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Mets ready for unfamiliar Series foe in Royals

NEW YORK -- The World Series field is set. The Mets know their opponent: the Royals, whose American League Championship Series win over the Blue Jays on Friday night punched their ticket. Most Mets players watched at least parts of the game, eager to begin scouting their new opponent.

Because it is the Royals, whom the Mets have not played since 2013, they may need to do some extra homework. Many players have little experience against Kansas City's young roster, even if the Mets have a general sense of what the Royals are all about.

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"Kansas City, they've got so much confidence that they're going to win," said Mets infielder Kelly Johnson, who was on last year's Orioles team that lost to the Royals in the ALCS. "They've now done it two years in a row. That lineup is equally tough. They have some power, but they also don't give in. They're going to fight off pitches, make you work and try to just get guys on. And the next man up will try to get the job done."

The World Series is scheduled to begin Tuesday night at Kauffman Stadium (FOX, air time 7:30 p.m. ET, game time 8 p.m.), where the Mets expect it to be loud. Royals fans showed up en masse to last year's World Series, which their team lost to the Giants in seven games. This year's atmosphere should be just as raucous for Games 1 and 2, before the series shifts to Citi Field for Games 3-5.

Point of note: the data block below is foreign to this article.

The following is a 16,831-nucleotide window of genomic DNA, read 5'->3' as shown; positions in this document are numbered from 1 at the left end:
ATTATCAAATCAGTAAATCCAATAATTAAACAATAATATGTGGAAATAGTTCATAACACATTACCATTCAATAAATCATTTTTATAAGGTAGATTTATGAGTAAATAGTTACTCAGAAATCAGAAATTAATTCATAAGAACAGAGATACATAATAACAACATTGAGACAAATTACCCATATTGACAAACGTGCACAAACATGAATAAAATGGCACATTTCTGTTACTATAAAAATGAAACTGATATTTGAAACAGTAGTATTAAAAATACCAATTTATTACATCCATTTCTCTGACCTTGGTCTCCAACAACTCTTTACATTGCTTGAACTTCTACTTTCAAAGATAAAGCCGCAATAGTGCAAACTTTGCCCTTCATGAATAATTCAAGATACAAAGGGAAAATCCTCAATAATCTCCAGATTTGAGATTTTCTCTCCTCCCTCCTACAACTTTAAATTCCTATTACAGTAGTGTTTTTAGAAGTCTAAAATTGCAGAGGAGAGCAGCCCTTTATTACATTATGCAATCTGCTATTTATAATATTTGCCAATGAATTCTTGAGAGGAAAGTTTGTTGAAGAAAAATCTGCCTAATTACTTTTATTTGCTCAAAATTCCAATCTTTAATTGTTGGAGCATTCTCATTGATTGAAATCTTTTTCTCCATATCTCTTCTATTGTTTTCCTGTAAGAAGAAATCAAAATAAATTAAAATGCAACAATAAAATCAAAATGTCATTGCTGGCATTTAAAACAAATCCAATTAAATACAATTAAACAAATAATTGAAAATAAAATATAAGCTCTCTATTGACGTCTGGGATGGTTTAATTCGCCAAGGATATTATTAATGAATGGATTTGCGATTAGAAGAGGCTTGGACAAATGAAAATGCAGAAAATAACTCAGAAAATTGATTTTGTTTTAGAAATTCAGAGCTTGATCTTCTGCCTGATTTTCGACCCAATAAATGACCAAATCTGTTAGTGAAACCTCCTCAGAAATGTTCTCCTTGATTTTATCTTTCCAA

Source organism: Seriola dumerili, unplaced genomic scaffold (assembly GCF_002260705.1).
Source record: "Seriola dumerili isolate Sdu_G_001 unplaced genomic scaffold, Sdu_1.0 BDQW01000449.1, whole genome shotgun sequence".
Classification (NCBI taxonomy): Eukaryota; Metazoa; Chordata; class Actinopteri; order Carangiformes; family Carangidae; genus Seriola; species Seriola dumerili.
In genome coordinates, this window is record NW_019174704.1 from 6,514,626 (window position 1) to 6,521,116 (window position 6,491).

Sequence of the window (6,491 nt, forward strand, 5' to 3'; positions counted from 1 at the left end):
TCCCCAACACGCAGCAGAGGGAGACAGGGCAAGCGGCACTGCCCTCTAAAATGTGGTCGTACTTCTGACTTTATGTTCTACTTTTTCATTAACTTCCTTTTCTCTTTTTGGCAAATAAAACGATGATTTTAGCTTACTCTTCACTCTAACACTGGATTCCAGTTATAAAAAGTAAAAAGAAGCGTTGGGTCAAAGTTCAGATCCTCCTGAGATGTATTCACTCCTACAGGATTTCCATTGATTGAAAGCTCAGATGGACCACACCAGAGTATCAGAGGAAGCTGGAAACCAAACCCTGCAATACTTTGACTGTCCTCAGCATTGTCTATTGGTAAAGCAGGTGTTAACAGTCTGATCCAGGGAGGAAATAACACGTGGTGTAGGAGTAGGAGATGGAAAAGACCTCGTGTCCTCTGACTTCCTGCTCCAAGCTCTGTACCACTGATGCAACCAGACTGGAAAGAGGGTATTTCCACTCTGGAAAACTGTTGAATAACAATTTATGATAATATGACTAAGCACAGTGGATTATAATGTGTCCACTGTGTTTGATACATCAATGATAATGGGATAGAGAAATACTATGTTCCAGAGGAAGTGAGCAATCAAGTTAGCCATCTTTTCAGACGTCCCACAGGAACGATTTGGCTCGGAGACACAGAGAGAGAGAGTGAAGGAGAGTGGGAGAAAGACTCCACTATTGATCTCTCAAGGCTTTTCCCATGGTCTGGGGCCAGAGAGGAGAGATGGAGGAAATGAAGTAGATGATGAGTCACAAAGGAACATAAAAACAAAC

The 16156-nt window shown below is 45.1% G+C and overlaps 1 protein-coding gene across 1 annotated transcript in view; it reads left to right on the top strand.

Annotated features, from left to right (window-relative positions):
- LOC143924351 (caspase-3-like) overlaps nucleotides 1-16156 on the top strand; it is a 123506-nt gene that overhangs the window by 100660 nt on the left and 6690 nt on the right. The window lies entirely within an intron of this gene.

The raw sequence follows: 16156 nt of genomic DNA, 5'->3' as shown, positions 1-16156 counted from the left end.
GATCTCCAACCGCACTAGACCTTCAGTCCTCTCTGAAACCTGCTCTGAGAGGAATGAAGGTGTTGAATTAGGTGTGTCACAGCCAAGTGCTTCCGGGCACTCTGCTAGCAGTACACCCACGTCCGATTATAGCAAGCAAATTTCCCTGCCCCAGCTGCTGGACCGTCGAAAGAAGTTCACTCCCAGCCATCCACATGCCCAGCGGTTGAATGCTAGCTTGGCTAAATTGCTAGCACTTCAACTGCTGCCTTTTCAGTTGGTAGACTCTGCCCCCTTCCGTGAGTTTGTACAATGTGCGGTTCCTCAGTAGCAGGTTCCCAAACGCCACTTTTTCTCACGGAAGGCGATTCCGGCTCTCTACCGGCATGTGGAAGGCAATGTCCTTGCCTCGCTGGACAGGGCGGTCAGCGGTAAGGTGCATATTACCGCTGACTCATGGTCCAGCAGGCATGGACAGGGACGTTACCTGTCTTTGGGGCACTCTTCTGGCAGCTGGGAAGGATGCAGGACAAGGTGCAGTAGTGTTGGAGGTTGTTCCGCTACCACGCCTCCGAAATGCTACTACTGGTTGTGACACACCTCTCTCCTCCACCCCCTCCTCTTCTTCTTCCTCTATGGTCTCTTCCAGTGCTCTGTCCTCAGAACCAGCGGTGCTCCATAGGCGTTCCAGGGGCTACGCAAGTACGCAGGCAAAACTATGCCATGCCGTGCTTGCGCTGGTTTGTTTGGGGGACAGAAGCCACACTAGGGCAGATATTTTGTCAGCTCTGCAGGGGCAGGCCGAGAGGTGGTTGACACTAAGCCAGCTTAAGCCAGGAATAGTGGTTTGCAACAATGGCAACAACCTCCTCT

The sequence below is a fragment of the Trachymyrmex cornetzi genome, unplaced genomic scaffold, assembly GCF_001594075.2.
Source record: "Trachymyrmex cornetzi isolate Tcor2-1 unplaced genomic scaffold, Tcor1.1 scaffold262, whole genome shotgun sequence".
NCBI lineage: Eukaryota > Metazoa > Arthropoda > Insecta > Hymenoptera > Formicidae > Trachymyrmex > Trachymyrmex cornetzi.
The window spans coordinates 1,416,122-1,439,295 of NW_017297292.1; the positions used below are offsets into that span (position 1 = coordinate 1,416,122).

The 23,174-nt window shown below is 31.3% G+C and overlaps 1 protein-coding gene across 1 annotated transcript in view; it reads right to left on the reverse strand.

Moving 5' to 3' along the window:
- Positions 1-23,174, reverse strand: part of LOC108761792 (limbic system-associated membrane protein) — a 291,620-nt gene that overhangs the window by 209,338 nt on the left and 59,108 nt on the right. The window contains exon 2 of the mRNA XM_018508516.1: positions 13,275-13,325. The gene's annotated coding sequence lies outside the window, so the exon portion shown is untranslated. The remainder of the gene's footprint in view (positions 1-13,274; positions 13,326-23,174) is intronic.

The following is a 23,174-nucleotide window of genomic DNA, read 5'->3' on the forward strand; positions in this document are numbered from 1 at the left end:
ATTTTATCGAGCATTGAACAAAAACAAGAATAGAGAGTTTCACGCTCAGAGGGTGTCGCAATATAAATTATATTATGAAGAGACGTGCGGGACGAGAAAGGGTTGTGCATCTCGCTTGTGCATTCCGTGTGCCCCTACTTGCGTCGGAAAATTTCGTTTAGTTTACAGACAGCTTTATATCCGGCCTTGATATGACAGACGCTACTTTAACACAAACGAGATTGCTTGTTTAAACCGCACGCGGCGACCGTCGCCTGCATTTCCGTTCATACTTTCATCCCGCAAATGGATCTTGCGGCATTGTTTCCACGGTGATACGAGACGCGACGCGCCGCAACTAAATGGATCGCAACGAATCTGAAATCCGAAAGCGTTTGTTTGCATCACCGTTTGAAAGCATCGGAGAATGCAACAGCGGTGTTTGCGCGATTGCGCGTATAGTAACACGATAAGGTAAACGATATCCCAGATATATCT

"Those fans in the Midwest are some of the best baseball fans," said Johnson, a veteran of eight big league teams. "They know the game. They know how it's supposed to be played. They know what it looks like when it's played right."

There is not much overlap between these two teams. Only Royals starter Chris Young, who made 24 starts for the Mets from 2011-12, has played for both. Royals backup catcher Drew Butera was once a Mets farmhand, but never appeared for them in the Majors.

Other veterans, such as New York's Johnson and Tyler Clippard, and Kansas City's Johnny Cueto and Kris Medlen, have familiarity with their opponent from time spent in opposite leagues. But for most of them, the World Series will be a fresh experience.

Not that it necessarily matters all that much.

"The best team that plays the best will win," Mets manager Terry Collins said. "I like our shot. I like our chances. I like what we've got going. The energy on our club is unbelievable."

"We'll be ready to play our game," Johnson said. "And we'll go from there."

Anthony DiComo is a reporter for Follow him on Twitter @AnthonyDiComo and Facebook, and listen to his podcast.
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